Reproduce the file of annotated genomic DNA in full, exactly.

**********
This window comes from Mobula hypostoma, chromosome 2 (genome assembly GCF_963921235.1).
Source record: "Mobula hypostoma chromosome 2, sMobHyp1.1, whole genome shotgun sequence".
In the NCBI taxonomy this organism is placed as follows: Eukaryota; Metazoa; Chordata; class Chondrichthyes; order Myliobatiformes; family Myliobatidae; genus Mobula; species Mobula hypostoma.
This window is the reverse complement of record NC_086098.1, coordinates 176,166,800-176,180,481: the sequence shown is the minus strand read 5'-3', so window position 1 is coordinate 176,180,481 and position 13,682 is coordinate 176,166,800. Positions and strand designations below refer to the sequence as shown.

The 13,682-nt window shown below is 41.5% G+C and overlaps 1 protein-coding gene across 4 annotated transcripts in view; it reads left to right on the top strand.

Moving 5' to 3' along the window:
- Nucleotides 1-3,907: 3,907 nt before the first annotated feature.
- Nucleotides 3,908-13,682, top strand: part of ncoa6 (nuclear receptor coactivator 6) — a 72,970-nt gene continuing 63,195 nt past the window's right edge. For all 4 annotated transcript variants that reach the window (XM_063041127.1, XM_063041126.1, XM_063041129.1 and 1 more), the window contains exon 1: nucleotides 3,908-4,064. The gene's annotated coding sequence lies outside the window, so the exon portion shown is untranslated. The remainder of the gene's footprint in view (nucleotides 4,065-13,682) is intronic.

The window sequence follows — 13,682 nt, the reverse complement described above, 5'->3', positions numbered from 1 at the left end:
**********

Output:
This window comes from Mobula hypostoma, chromosome 2 (genome assembly GCF_963921235.1).
Source record: "Mobula hypostoma chromosome 2, sMobHyp1.1, whole genome shotgun sequence".
In the NCBI taxonomy this organism is placed as follows: Eukaryota; Metazoa; Chordata; class Chondrichthyes; order Myliobatiformes; family Myliobatidae; genus Mobula; species Mobula hypostoma.
This window is the reverse complement of record NC_086098.1, coordinates 176,166,800-176,180,481: the sequence shown is the minus strand read 5'-3', so window position 1 is coordinate 176,180,481 and position 13,682 is coordinate 176,166,800. Positions and strand designations below refer to the sequence as shown.

The 13,682-nt window shown below is 41.5% G+C and overlaps 1 protein-coding gene across 4 annotated transcripts in view; it reads left to right on the top strand.

Moving 5' to 3' along the window:
- Nucleotides 1-3,907: 3,907 nt before the first annotated feature.
- Nucleotides 3,908-13,682, top strand: part of ncoa6 (nuclear receptor coactivator 6) — a 72,970-nt gene continuing 63,195 nt past the window's right edge. For all 4 annotated transcript variants that reach the window (XM_063041127.1, XM_063041126.1, XM_063041129.1 and 1 more), the window contains exon 1: nucleotides 3,908-4,064. The gene's annotated coding sequence lies outside the window, so the exon portion shown is untranslated. The remainder of the gene's footprint in view (nucleotides 4,065-13,682) is intronic.

The window sequence follows — 13,682 nt, the reverse complement described above, 5'->3', positions numbered from 1 at the left end: